UVA student, whose arrest sparked outrage, will not face charges
Martese Johnson was detained by state liquor agents outside a Charlottesville bar near the University of Virginia campus back in March.
Charlottesville, Va. — A University of Virginia student who was bloodied by state liquor agents during an arrest that sparked a public uproar said he was "ecstatic" that charges against him were dismissed Friday.
Martese Johnson, who is black, told reporters that he believes race was a factor in his arrest and that his ordeal has reinforced his desire to work for social justice.
"I've always been passionate about social justice and the plight of minority communities in this country, but this took it to another level," Johnson said outside Charlottesville General District Court, where a judge accepted a prosecutor's recommendation to dismiss charges of resisting arrest without force and public intoxication or swearing.
Alcoholic Beverage Control Department agents arrested the 20-year-old Chicago junior outside a bar across the street from campus March 18. The arrest received widespread attention with photos and videos on social media showing Johnson pinned to the ground, his face bloodied. Johnson could be heard on the video recording calling the officers racist.
Gov. Terry McAuliffe ordered a state police investigation of the arrest. Commonwealth's Attorney Dave Chapman said in court that after reviewing the findings of that investigation, he determined that "the interest of justice is best served" by dropping the prosecution. He said in a statement Thursday night that the arresting officers won't face charges, either.
Johnson said he was fine with that decision because he believes "society as a whole" is largely to blame for the incident. He also said that while race was a factor, poor training and the "over-militarization" of police forces also played a role.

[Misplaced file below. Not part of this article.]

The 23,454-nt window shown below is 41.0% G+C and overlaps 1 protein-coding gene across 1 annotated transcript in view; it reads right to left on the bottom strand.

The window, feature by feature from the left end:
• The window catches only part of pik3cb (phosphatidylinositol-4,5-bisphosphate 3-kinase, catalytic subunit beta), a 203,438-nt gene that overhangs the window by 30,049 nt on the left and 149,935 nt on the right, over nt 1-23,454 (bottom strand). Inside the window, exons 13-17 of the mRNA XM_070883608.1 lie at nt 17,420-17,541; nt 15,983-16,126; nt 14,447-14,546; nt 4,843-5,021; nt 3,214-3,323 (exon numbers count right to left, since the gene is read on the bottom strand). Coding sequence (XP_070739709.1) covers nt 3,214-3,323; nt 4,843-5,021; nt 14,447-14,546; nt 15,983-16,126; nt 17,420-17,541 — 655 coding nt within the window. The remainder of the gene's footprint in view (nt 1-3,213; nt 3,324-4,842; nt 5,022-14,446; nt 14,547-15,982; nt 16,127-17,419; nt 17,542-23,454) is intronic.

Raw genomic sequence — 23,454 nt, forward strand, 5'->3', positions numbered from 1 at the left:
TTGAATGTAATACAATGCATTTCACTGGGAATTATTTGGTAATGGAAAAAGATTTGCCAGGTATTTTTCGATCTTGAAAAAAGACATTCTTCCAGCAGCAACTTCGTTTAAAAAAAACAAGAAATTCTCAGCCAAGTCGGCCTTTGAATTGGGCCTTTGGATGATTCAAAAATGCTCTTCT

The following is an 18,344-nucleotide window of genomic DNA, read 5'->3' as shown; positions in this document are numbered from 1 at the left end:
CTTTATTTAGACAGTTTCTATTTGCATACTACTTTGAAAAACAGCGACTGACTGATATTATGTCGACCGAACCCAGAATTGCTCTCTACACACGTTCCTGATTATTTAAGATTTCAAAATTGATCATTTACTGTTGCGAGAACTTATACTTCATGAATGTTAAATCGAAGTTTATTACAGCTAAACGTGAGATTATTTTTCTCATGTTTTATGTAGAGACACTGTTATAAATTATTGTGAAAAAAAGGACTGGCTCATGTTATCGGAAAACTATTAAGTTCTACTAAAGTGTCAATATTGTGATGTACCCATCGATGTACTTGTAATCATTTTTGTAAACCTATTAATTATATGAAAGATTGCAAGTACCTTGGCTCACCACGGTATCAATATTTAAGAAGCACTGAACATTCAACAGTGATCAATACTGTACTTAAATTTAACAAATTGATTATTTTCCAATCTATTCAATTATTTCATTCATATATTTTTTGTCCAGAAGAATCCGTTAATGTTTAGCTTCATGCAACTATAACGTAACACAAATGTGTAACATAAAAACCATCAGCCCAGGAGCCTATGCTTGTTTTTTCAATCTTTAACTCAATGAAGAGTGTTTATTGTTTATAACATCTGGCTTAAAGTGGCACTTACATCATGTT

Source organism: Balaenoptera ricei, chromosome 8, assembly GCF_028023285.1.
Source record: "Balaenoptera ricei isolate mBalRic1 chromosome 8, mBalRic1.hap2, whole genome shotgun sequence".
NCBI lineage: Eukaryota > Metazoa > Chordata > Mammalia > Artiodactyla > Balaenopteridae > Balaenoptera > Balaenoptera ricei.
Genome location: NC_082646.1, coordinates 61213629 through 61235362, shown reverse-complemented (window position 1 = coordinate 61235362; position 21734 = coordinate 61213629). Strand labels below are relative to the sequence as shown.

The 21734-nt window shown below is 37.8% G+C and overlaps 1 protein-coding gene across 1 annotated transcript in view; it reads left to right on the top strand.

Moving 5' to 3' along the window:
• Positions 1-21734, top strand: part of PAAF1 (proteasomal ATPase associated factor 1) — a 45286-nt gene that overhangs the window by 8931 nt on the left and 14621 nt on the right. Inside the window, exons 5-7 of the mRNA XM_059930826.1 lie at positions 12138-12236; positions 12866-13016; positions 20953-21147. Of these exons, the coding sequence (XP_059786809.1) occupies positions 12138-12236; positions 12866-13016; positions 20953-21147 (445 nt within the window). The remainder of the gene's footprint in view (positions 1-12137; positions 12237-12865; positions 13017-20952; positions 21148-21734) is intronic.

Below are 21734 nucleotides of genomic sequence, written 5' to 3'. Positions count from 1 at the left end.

ABC said in a statement that the arresting officers will remain on desk duty until the agency receives results of a separate state police administrative review of the incident.
In addition to the state police investigations, McAuliffe ordered retraining of ABC agents and appointed a task force to examine the agency's law enforcement officers. One issue before the panel, which will make its recommendations by Nov. 1, is whether the ABC should be stripped of arrest powers.
The Johnson's incident came two years after another U.Va. student was arrested outside a supermarket by ABC agents who mistook a carton of sparkling water for beer. Undercover agents swarmed Elizabeth Daly's vehicle, one pulling a gun and another trying to break her windshield with a flashlight. The incident sparked a public backlash, and she settled a lawsuit for $212,500.
Defense attorney Daniel P. Watkins declined to say whether Johnson would file a lawsuit. Watkins said the main goals of eliminating Johnson's criminal liability and protecting his reputation were met with the dismissal of the charges.
Johnson, who needed 10 stitches to close a gash on his head after the arrest, said he appreciated the outpouring of support, including 300 text messages the morning after his arrest.
Two days later, about 500 students demanded answers about the arrest and about ABC tactics during a forum at U.Va. Dissatisfied with responses that they considered too broad, representatives of a black students' organization shouted in unison, "Answer the question we asked." They marched out, fists raised and chanting "Black lives matter."
Chapman said the dialogue will continue with a public meeting about the incident Wednesday. It's Johnson's 21st birthday. He said he will be there.